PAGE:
Managing anxiety part 2: Polyvagal breathing techniques

Gemma Scotcher, our Director of Communications and Public Affairs, spends a lot of time visiting schools and colleges, talking about the effects of stress and anxiety on our bodies and brains. She also has ADHD and Cyclothymia. 

Find out what she’s learnt about Polyvagal breathing and how it has helped her manage her own anxiety.

Articles / 3 mins read

I talked in my first blog about regularly visiting schools and colleges to talk about mental health and wellbeing. In fact, I’m writing this blog on the train to a Union meeting in the South East to do just that!

People are often surprised when I tell them how anxious I get before speaking engagements. Despite coming across as a confident person, my body’s stress response just goes into overdrive before I speak publicly.

What really helps me is Polyvagal breathing techniques. Before you’re totally put off by the jargon, let me give a bit of context.

Polyvagal Theory was developed by American psychologist and neuroscientist, Stephen Porges. It’s a theory that centres on the human nervous system and the role it plays in our ‘fight or flight’ responses.

If you’ve been to a yoga class you may well have been left scratching your head – like me – when the instructor talks about activating the parasympathetic nervous system. That’s straight out of Polyvagal theory.

Central to Polyvagal theory are the following ideas:

  • The human nervous system is responsible for our ‘fight or flight’ response.
  • Through an unconscious process called ‘neuroception’ we scan the environment and assess whether threats are present.
  • If a threat is perceived and ‘fight or flight’ is activated, this is the activation of our sympathetic nervous (SNS).
  • If we’re only picking up on positive and safe messages through neuroception, then our parasympathetic nervous system (PSNS) is activated. This is what your yoga teacher might have called ‘rest and digest’ mode.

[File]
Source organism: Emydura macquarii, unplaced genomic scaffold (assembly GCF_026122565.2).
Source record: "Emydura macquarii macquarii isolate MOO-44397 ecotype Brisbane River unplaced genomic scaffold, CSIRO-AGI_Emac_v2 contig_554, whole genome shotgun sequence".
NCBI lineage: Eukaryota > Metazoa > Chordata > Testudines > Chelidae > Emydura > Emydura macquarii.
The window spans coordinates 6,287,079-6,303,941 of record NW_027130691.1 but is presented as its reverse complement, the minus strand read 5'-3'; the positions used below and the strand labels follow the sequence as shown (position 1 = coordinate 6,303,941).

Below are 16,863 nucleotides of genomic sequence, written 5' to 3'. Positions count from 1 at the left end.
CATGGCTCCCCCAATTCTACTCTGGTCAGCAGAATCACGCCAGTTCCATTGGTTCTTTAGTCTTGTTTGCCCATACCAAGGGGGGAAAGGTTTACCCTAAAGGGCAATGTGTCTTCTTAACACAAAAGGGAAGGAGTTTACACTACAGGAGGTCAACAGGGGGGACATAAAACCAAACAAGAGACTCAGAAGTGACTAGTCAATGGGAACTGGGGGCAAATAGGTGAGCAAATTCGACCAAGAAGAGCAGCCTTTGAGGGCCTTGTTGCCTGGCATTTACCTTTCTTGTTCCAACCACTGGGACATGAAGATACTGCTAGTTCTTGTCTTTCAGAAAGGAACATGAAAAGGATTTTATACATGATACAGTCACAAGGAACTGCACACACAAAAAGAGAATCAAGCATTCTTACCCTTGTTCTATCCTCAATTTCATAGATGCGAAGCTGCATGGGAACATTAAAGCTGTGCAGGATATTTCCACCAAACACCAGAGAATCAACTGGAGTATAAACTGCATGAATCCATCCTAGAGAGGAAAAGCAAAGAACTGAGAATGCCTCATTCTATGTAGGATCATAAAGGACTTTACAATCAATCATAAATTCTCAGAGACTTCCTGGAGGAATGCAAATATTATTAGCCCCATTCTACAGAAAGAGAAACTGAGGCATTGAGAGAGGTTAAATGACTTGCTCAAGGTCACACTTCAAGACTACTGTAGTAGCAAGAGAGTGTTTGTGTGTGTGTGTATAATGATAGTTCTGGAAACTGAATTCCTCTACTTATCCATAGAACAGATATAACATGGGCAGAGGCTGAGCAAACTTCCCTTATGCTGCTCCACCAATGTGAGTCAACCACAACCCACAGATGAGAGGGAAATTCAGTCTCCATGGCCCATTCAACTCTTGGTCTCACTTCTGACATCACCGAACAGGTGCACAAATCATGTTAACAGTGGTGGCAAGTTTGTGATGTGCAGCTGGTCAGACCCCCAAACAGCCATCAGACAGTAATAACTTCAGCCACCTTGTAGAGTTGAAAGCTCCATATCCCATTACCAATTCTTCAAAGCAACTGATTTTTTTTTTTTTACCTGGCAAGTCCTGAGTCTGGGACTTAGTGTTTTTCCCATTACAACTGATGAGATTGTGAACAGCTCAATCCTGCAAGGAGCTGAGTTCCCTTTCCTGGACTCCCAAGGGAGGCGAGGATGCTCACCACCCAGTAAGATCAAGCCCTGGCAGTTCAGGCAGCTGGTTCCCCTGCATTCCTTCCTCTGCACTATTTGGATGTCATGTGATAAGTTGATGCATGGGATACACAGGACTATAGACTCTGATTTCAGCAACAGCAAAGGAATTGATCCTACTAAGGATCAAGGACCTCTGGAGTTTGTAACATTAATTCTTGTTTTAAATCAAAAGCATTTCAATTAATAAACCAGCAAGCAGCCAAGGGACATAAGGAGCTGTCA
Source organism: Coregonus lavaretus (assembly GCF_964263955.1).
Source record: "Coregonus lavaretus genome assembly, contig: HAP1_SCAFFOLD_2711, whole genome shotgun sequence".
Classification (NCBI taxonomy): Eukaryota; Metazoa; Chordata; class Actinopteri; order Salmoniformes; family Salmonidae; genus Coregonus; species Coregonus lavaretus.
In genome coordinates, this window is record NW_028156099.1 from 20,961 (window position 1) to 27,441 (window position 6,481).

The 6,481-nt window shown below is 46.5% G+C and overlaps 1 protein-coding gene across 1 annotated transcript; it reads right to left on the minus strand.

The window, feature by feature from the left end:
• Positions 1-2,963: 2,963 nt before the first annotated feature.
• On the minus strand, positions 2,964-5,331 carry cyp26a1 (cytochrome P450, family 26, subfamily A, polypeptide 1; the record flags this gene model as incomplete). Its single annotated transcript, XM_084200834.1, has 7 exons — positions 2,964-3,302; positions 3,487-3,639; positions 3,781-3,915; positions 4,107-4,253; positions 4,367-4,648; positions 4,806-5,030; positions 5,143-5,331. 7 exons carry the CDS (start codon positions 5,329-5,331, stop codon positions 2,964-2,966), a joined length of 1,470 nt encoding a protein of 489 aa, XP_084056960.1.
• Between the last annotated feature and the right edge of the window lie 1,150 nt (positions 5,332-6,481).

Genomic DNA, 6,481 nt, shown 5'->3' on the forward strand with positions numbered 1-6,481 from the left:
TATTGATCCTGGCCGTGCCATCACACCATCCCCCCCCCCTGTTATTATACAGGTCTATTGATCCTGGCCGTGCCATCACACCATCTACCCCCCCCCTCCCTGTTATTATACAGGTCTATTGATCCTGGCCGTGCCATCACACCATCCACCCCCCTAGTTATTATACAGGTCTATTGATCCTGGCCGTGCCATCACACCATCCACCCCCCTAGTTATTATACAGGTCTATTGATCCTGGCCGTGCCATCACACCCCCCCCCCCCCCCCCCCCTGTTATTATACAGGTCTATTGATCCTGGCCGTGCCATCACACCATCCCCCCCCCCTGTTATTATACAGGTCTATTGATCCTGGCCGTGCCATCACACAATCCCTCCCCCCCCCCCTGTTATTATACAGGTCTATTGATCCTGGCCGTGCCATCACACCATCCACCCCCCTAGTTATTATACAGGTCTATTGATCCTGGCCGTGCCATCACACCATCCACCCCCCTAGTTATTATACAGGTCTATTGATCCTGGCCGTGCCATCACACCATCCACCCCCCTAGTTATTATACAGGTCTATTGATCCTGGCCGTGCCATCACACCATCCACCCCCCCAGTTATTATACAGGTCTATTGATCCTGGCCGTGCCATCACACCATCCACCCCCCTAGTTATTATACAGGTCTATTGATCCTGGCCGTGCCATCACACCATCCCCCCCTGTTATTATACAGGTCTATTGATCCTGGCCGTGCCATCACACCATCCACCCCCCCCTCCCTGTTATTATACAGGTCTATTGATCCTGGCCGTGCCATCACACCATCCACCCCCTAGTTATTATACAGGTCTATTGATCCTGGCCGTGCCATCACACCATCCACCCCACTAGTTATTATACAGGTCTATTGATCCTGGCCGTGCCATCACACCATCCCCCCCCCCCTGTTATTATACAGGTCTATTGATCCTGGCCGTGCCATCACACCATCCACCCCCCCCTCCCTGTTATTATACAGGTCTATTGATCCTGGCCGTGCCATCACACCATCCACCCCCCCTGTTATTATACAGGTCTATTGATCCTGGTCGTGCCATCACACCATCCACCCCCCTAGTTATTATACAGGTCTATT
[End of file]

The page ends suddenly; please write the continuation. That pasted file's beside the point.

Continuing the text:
• The vagus nerve – a big nerve that runs from your brain to the large intestine – is responsible for ‘rest and digest mode’ and we can return to this state of wellbeing by activating the vagus nerve.

Proponents of Polyvagal Theory would advise that if you are stressed, stuck in ‘fight or flight’, to feel better you simply need to move into ‘rest and digest’ by activating your vagus nerve. Once your vagus nerve is activated you’ll move into your ‘window of tolerance’ (i.e. a physical state that you are able to literally tolerate without becoming stressed – everyone’s window is different) and the ‘rest and digest’ mode of the PSNS will kick in. This will make you feel calmer, lower your blood pressure and slow your heart rate, which is all good for tackling the long term impact of chronic stress.

Sounds brilliantly simple, doesn’t it? It took me a lot of practice. It can be hard to remember to have rational thought when you’re in the middle of a panic attack or stress response, but with practice I did find that I was able to think ‘remember the vagus nerve!’

What can activate the vagus nerve?

  • Breathing exercises
  • Singing
  • Humming
  • Chanting
  • Gargling
  • Cold water immersion
  • Meditation with a focus on deep breathing
  • Massage
  • Music

Some of these activities are readily accessible, whereas some require a bit more time investment. The one I’ve managed to successfully incorporate into my day – especially as I prepare for those anxiety inducing speaking engagements – is breathing.

Proponents of Polyvagal Theory say that breathing exercises that involve a longer exhalation than inhalation activate the vagus nerve. Maybe that’s true? Maybe I’m just releasing some of the DOSE ‘feel good’ hormones I talked about in part one of this blog? I’m not sure, and maybe it doesn’t matter, but I do know it works for me.

The following breathing exercise is my fail safe for mentally preparing – or recovering from – anxiety inducing moments at work.

  • Set a timer on your phone – I do about 10 minutes but you could start with three or five
  • Close your eyes and get comfortable
  • Tune into your regular breathing
  • Inhale to a count of 1-2-3-4
  • Hold your breath for 1-2-3-4
  • Exhale for 1-2-3-4-5-6
  • Hold your breath for 1-2-3-4
  • Repeat

When your time is up, just take a second to feel the effects of the exercise. Do you feel different to when you started? How? Can you take a second to enjoy it before getting back to work?

Recommended reading

Do bear in mind that I’m not a mental health professional, so nothing here should take the place of medical advice. This is just my reflections on my own reading and experiences, but I hope it’s useful for some of you working in education who might be reflecting on your own anxiety. Read my first blog on getting the body and mind working together to manage your anxiety.

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